1. I went in at 7!i sat in a chair for 11 hrs I didn’t know what was happening I have later learned I had no bed to recover from my op I was eventually given a bed at 20.15 I was in a gyno ward with 4 women very much older than me , I am 59, they have suffered falls and had dementia! I was asked to vacate my bed after 8 hours because they needed the bed I was given syringes for blood thinning which I was never show a how to use!! I was already on tablet blood thinners!! I had no advice on what I should or not do do when home or if I had stitches or anything!!! I am feeling I am not important and that my operation was nothing !!!!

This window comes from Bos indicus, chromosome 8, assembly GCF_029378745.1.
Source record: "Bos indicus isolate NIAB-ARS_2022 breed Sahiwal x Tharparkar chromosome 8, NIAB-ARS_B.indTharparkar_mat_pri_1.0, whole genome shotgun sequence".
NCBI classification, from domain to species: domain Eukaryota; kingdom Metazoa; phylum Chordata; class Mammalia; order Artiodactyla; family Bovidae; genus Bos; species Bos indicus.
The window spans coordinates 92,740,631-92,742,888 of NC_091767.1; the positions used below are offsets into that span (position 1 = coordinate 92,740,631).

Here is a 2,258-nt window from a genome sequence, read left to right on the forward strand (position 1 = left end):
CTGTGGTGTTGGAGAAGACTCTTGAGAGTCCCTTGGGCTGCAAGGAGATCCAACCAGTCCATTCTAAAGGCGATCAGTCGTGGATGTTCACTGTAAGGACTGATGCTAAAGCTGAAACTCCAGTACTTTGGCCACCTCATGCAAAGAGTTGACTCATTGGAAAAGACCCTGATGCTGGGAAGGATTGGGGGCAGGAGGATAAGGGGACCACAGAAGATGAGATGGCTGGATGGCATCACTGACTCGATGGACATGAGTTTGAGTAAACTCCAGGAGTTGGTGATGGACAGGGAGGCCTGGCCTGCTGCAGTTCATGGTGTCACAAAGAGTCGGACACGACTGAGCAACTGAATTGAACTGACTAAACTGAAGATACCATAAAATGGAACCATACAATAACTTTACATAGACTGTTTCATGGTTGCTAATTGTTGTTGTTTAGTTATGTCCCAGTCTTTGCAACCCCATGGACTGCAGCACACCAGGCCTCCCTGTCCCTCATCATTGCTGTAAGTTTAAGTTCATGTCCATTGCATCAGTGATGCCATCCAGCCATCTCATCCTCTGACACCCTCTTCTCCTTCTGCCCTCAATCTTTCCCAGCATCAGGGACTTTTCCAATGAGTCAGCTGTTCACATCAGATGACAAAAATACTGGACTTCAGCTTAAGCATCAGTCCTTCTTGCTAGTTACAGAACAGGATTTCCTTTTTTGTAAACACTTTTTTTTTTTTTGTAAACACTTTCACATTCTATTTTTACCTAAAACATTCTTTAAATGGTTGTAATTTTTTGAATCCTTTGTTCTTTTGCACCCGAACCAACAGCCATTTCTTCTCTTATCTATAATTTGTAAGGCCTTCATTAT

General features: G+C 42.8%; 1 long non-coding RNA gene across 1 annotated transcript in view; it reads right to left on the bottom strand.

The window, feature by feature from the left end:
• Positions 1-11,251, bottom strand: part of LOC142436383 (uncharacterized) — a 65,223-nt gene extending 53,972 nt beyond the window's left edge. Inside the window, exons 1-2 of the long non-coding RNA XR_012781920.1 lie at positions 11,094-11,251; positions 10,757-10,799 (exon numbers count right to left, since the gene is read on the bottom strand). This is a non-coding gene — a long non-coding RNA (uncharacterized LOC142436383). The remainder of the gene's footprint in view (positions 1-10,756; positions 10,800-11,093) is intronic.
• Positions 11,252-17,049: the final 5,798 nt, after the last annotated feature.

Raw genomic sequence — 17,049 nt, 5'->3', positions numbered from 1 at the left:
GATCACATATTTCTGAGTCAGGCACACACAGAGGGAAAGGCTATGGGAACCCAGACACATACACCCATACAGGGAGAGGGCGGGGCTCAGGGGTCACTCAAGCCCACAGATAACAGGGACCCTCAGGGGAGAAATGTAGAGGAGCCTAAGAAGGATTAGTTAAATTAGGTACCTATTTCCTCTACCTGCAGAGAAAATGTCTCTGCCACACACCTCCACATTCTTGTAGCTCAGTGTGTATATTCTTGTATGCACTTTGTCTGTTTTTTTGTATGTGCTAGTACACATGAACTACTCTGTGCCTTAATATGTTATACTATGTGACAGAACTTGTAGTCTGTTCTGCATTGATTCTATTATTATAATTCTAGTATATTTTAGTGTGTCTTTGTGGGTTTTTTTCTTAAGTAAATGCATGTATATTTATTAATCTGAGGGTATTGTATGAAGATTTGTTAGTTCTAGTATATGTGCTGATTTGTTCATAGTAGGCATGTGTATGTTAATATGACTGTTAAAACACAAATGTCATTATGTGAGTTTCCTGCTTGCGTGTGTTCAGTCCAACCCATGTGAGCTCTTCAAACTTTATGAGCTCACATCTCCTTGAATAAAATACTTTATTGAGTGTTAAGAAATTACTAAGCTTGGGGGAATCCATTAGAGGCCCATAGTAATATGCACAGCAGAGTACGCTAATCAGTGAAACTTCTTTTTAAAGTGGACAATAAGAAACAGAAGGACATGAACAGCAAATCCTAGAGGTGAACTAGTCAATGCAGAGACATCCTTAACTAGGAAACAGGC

2. Wow I am sorry to hear that this happened to you. Did you write the hospital to inform them of this horrible treatment? What did the surgeon have to say?

      My surgery is on November 28, but HUP is an exceptional hospital for inpatient care.

      Take care.

    3. Elizabeth, can I ask where are you from? I live in the USA, and that would never be acceptable care here! The care (if you can call what you got care) would be grounds for a malpractice sued.
      You should of NEVER been put in a chair, a total hysterectomy is a MAJOR OPERATION! And for anyone but a medical professional to administer a syringe of blood thinners or ANY drugs let alone to make you administer it to yourself is appalling!
      I hope you have recover fully in spite of your terrible medical care.
      Sincerely,
      Debbie

    4. I’m actually in hospital now after having hysterectomy yesterday and my experience is practically identical to yours. Feel overlooked and no idea what am meant to do